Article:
From parsec to au scales : zooming-in on the formation of high-mass young stellar objects
|Title:||From parsec to au scales : zooming-in on the formation of high-mass young stellar objects||Authors:||Fedriani, Ruben||Permanent link:||http://hdl.handle.net/10197/11654||Date:||2020||Online since:||2020-11-04T05:20:50Z||Abstract:||In this thesis, I investigate the formation of high-mass young stellar objects (HMYSOs) and the properties of their protostellar jets. My first science chapter is a study of the kinematic and dynamic properties of the 20M HMYSO IRAS 13481-6124 (Fedriani et al. 2018). I measured mass-loss and momentum rates on the order of 10^-4M sun yr-1 and 10^-2Msun yr-1 km s-1, respectively. I used Hi emission lines to perform spectro-astrometry to probe the massive protostellar jet at au-scales and connect it with the parsec-scale jet. In the second science chapter, I study the unique case of G35.2-0.74N, a 10M sun HMYSO (Fedriani et al. 2019). I observe, spatially coincident atomic near-infrared (NIR) and ionised radio jet emission. For the first time, the ionisation fraction from a jet driven by a massive protostar has been measured. The value obtained (~10%) is similar to that found in jets driven by low-mass protostars. This suggests a common launching mechanism, i. e., the jet is launched magneto-centrifugally. It was possible to measure mass-loss and momentum rates on the order of 10-5Msun yr-1 and 10-2Msun yr-1 km s-1, respectively, without relying on assumptions on the ionisation fraction. This study also confirms that the ionisation mechanism is related to shocks instead of UV radiation from the central source. The new method used in this paper, which combines NIR and radio measurements, opens up a new way to measure ionisation fraction of jets for both the low- and high-mass regime. Lastly, the jet and the accretion disc of the driving source of the Herbig-Haro object 135/136, IRAS 11101-5829, was investigated in the third science chapter (Fedriani et al. submitted). I found disc emission, for the first time, in this object revealed by the NIR CO overtone bandhead emission at 2.29 - 2.5 microns. By using our own developed LTE model, I infer that the emission is consistent with a relatively warm (T~3000 K) and dense (NCO~10^22 cm-2) disc. Notably, the model also suggests a geometry different from that inferred in the jet, retrieved from both spectral emission lines and imaging. This implies that the disc emission is reflected off the outflow cavity walls. This approach has been used for the first time in this thesis and indicates that to obtain the correct geometry of the system, one needs both high spectral and spatial resolution to avoid retrieving possible erroneous results. The results presented in this thesis show further observational evidence that the formation of high-mass protostars and their jets are a scaled-up version of their low-mass counterparts and that their properties scale with mass. In light of these results, we are then one step closer to confirm that star formation proceeds in a similar fashion independently of mass.||Type of material:||Doctoral Thesis||Publisher:||University College Dublin. School of Physics||Qualification Name:||Ph.D.||Copyright (published version):||2020 the Author||Keywords:||Star formation; Jets; Outflows||Language:||en||Status of Item:||Peer reviewed|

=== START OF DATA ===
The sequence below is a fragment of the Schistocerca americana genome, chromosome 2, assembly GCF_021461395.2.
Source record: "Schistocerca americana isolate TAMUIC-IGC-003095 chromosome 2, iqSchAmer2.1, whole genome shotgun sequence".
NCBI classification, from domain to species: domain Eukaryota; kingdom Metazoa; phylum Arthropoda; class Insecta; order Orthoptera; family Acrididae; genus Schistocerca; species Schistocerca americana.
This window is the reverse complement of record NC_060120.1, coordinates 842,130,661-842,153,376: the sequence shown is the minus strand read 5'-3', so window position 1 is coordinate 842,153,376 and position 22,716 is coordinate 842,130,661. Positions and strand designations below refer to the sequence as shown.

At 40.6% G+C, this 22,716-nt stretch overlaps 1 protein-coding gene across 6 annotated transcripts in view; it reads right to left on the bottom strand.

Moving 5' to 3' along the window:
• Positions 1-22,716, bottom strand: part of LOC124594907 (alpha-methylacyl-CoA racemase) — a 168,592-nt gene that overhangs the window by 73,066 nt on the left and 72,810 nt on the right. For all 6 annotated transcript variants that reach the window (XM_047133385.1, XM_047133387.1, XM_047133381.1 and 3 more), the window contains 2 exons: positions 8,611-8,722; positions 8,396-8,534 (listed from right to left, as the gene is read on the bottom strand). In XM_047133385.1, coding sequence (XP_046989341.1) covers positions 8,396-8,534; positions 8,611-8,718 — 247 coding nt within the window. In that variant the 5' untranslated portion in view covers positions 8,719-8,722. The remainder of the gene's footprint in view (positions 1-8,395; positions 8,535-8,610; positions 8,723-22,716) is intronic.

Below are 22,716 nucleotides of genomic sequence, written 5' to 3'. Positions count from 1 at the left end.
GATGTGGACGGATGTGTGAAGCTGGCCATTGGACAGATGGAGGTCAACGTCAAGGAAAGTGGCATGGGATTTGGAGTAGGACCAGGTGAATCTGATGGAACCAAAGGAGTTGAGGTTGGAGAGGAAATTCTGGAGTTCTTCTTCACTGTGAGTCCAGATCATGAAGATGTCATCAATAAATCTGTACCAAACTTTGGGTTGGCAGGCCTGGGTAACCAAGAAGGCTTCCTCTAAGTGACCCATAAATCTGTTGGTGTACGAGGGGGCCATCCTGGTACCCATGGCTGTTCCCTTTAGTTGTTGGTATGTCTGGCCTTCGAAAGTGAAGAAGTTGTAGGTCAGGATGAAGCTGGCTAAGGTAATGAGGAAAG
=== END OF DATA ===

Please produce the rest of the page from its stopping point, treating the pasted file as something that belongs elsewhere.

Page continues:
|Appears in Collections:||Physics Theses|
Show full item record
This item is available under the Attribution-NonCommercial-NoDerivs 3.0 Ireland. No item may be reproduced for commercial purposes. For other possible restrictions on use please refer to the publisher's URL where this is made available, or to notes contained in the item itself. Other terms may apply.